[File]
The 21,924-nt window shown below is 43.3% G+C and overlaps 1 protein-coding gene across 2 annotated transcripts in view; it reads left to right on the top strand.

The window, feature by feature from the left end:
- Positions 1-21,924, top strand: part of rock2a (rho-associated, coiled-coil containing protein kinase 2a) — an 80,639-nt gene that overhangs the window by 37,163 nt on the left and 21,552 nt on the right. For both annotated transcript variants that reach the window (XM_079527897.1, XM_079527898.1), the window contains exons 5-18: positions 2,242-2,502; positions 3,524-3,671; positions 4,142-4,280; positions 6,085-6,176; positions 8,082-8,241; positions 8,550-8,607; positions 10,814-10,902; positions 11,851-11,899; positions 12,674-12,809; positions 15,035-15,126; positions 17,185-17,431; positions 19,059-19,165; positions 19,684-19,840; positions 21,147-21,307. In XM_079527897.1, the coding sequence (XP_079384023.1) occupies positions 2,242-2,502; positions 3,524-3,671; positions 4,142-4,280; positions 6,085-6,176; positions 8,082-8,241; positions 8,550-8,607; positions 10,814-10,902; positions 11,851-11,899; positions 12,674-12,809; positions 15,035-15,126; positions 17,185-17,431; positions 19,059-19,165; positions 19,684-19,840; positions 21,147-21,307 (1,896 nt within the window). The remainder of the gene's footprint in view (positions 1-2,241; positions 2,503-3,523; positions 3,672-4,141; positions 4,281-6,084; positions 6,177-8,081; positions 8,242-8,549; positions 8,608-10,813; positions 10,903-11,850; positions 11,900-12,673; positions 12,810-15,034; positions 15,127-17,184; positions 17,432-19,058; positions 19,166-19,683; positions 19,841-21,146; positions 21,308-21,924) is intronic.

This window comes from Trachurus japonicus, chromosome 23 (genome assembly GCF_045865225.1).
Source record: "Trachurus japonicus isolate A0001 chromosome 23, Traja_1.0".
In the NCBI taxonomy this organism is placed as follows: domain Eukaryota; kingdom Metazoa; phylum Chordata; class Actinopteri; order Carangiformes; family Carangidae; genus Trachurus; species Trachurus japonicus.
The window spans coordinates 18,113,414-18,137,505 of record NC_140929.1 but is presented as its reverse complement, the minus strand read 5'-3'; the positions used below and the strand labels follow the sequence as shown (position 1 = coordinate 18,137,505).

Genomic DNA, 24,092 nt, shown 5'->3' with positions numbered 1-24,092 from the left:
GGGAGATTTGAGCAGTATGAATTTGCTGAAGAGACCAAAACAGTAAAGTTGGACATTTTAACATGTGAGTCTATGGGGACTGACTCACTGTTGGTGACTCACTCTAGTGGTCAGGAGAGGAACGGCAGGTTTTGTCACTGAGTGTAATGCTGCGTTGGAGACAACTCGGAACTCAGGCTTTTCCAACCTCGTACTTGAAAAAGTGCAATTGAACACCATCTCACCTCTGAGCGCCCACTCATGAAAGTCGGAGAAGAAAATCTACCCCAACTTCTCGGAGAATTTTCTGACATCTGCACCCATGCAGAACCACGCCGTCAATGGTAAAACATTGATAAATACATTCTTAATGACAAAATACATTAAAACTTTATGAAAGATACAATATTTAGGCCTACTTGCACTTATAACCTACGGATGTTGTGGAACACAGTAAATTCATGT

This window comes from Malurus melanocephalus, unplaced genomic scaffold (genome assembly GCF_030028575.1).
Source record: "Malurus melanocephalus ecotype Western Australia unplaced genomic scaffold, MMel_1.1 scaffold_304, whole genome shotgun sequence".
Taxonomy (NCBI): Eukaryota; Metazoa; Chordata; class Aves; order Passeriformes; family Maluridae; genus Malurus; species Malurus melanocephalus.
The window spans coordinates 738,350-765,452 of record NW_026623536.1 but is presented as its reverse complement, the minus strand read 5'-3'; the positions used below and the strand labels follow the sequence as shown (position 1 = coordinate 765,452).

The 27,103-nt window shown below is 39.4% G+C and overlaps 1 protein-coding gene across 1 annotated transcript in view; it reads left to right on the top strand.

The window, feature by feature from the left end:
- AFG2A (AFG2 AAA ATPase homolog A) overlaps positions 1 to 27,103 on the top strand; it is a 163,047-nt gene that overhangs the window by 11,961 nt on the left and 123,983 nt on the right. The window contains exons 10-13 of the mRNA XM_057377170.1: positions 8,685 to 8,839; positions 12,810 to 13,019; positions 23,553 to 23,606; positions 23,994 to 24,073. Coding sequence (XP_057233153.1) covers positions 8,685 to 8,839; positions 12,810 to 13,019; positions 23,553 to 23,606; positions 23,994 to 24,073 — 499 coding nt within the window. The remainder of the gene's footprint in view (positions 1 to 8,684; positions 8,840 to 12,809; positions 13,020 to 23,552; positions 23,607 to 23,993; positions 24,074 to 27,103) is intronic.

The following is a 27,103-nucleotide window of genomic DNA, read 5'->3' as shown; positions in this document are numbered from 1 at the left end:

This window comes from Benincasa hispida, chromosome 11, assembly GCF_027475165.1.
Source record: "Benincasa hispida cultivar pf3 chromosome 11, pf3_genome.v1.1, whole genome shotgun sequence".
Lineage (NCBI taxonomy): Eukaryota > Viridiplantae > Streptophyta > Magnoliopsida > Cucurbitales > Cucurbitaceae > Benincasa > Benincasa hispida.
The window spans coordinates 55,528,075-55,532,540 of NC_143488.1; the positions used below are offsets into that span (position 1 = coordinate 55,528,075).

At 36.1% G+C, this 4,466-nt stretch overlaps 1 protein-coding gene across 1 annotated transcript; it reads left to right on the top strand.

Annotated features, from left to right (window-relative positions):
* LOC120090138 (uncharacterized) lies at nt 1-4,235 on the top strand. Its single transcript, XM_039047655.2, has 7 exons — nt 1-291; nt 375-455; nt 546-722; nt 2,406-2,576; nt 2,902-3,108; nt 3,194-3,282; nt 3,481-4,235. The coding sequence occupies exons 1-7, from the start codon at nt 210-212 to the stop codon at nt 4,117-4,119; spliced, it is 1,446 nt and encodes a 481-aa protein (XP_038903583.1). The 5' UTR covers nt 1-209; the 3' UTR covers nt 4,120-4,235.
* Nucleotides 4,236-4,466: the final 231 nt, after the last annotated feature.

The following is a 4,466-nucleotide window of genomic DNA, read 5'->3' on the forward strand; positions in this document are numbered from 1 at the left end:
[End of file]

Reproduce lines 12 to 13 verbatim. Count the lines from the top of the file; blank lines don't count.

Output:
Taxonomy (NCBI): Eukaryota; Metazoa; Chordata; class Aves; order Passeriformes; family Maluridae; genus Malurus; species Malurus melanocephalus.
The window spans coordinates 738,350-765,452 of record NW_026623536.1 but is presented as its reverse complement, the minus strand read 5'-3'; the positions used below and the strand labels follow the sequence as shown (position 1 = coordinate 765,452).